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Superannuation is an ideal investment for retirement, and there are some easy ways to build super that can make a substantial difference to your final nest egg.
Adding to your super today means enjoying a better lifestyle in retirement, and there are opportunities to grow your super that can provide immediate benefits including valuable tax savings.
If you've held more than one job or changed your name or address, you could have some forgotten super savings. It’s important to reunite with any lost super as this money belongs to you. The Tax Office has an online Super Seeker that lets you track down any lost super or your financial adviser can check if there’s unclaimed super in your name.
If you have several super funds it may be worth combining, or ‘rolling’, multiple balances into a single fund. You can save on fund fees and it’s far easier to keep track of a single fund over time.
Before combining your super funds, make sure you are familiar with the insurance policies within each of your existing funds so you don’t cancel a valuable policy. This is something your adviser can help with.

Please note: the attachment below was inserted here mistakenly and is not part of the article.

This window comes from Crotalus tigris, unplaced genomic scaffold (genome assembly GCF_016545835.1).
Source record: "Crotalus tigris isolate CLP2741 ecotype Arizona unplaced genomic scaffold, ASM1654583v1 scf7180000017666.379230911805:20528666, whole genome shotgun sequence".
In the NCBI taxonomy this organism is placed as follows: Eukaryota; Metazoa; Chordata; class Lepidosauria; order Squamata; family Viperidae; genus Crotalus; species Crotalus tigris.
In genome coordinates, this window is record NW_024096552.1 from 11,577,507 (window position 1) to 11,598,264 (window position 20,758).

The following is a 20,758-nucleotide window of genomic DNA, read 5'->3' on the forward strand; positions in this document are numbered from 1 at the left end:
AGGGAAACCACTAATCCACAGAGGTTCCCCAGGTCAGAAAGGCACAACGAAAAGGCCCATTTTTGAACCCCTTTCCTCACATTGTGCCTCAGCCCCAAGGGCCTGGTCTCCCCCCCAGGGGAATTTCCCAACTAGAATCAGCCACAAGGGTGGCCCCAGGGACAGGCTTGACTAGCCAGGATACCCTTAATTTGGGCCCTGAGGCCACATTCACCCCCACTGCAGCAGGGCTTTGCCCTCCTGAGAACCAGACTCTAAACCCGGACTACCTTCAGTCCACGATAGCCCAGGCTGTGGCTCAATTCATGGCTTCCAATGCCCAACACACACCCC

One way to grow your super savings is by ‘salary sacrifice’. This involves having part of your before-tax wage or salary paid into your super rather than receiving the money as cash in hand. These contributions are taxed at 15%, which could be lower than your personal tax rate, making salary sacrifice a tax-friendly way to save for retirement.
You can also contribute to super using after-tax money from your own pocket. The appeal here is that no contributions tax applies – a saving of 15%, although contribution limits do apply. Think about using windfalls like an annual tax refund to grow your super.
If you’re a low to middle income earner, you could be eligible for a co-contribution from the federal government. If you make eligible super contributions, the government will then match your contributions up to a maximum amount. Your adviser can help you maximise these co-contributions.
Annual limits apply to the amount you can contribute to super – exceeding these limits can mean paying extra tax, so it pays to keep track of how much is going into your fund each year.
These limits are subject to change and are designed to encourage you to save for retirement throughout your working life, so the earlier you start contributing, the more you will be able to grow your super.
There are limits in place for both before tax contributions such as compulsory employer contributions and salary sacrifice (known as Concessional Contributions) and personal after-tax contributions (known as Non-Concessional contributions).